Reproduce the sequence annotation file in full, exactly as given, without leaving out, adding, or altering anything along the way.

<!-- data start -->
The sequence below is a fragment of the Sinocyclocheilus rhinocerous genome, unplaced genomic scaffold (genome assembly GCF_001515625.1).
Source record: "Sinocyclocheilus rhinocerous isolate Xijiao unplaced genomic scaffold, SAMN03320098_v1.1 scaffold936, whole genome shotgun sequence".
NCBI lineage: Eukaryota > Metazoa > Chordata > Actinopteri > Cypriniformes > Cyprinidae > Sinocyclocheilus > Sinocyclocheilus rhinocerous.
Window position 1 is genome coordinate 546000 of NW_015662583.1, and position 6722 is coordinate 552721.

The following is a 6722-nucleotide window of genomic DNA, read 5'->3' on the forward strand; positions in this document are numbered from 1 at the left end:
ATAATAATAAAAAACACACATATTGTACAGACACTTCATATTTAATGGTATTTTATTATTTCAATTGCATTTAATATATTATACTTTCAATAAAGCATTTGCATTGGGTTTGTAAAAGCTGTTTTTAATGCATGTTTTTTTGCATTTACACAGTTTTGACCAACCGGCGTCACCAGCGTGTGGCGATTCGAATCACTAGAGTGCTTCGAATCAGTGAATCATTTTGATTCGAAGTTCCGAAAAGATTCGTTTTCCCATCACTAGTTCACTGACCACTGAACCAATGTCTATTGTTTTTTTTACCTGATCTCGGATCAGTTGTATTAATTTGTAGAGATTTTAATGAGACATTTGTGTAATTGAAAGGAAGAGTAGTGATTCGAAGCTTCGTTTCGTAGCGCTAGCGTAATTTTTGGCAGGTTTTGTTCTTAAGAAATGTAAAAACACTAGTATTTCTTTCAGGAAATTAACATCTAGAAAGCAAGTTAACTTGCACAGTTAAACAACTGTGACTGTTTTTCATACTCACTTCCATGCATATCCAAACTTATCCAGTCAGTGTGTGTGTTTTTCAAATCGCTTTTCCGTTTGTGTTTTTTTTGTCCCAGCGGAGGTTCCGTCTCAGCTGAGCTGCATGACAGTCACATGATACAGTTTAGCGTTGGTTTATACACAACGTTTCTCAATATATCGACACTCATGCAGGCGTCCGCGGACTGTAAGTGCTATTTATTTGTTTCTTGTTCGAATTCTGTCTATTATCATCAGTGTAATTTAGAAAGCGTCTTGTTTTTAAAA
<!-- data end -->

The sequence below is a fragment of the Sinocyclocheilus rhinocerous genome, unplaced genomic scaffold (genome assembly GCF_001515625.1).
Source record: "Sinocyclocheilus rhinocerous isolate Xijiao unplaced genomic scaffold, SAMN03320098_v1.1 scaffold936, whole genome shotgun sequence".
NCBI lineage: Eukaryota > Metazoa > Chordata > Actinopteri > Cypriniformes > Cyprinidae > Sinocyclocheilus > Sinocyclocheilus rhinocerous.
Window position 1 is genome coordinate 546000 of NW_015662583.1, and position 6722 is coordinate 552721.

The following is a 6722-nucleotide window of genomic DNA, read 5'->3' on the forward strand; positions in this document are numbered from 1 at the left end:
ATAATAATAAAAAACACACATATTGTACAGACACTTCATATTTAATGGTATTTTATTATTTCAATTGCATTTAATATATTATACTTTCAATAAAGCATTTGCATTGGGTTTGTAAAAGCTGTTTTTAATGCATGTTTTTTTGCATTTACACAGTTTTGACCAACCGGCGTCACCAGCGTGTGGCGATTCGAATCACTAGAGTGCTTCGAATCAGTGAATCATTTTGATTCGAAGTTCCGAAAAGATTCGTTTTCCCATCACTAGTTCACTGACCACTGAACCAATGTCTATTGTTTTTTTTACCTGATCTCGGATCAGTTGTATTAATTTGTAGAGATTTTAATGAGACATTTGTGTAATTGAAAGGAAGAGTAGTGATTCGAAGCTTCGTTTCGTAGCGCTAGCGTAATTTTTGGCAGGTTTTGTTCTTAAGAAATGTAAAAACACTAGTATTTCTTTCAGGAAATTAACATCTAGAAAGCAAGTTAACTTGCACAGTTAAACAACTGTGACTGTTTTTCATACTCACTTCCATGCATATCCAAACTTATCCAGTCAGTGTGTGTGTTTTTCAAATCGCTTTTCCGTTTGTGTTTTTTTTGTCCCAGCGGAGGTTCCGTCTCAGCTGAGCTGCATGACAGTCACATGATACAGTTTAGCGTTGGTTTATACACAACGTTTCTCAATATATCGACACTCATGCAGGCGTCCGCGGACTGTAAGTGCTATTTATTTGTTTCTTGTTCGAATTCTGTCTATTATCATCAGTGTAATTTAGAAAGCGTCTTGTTTTTAAAA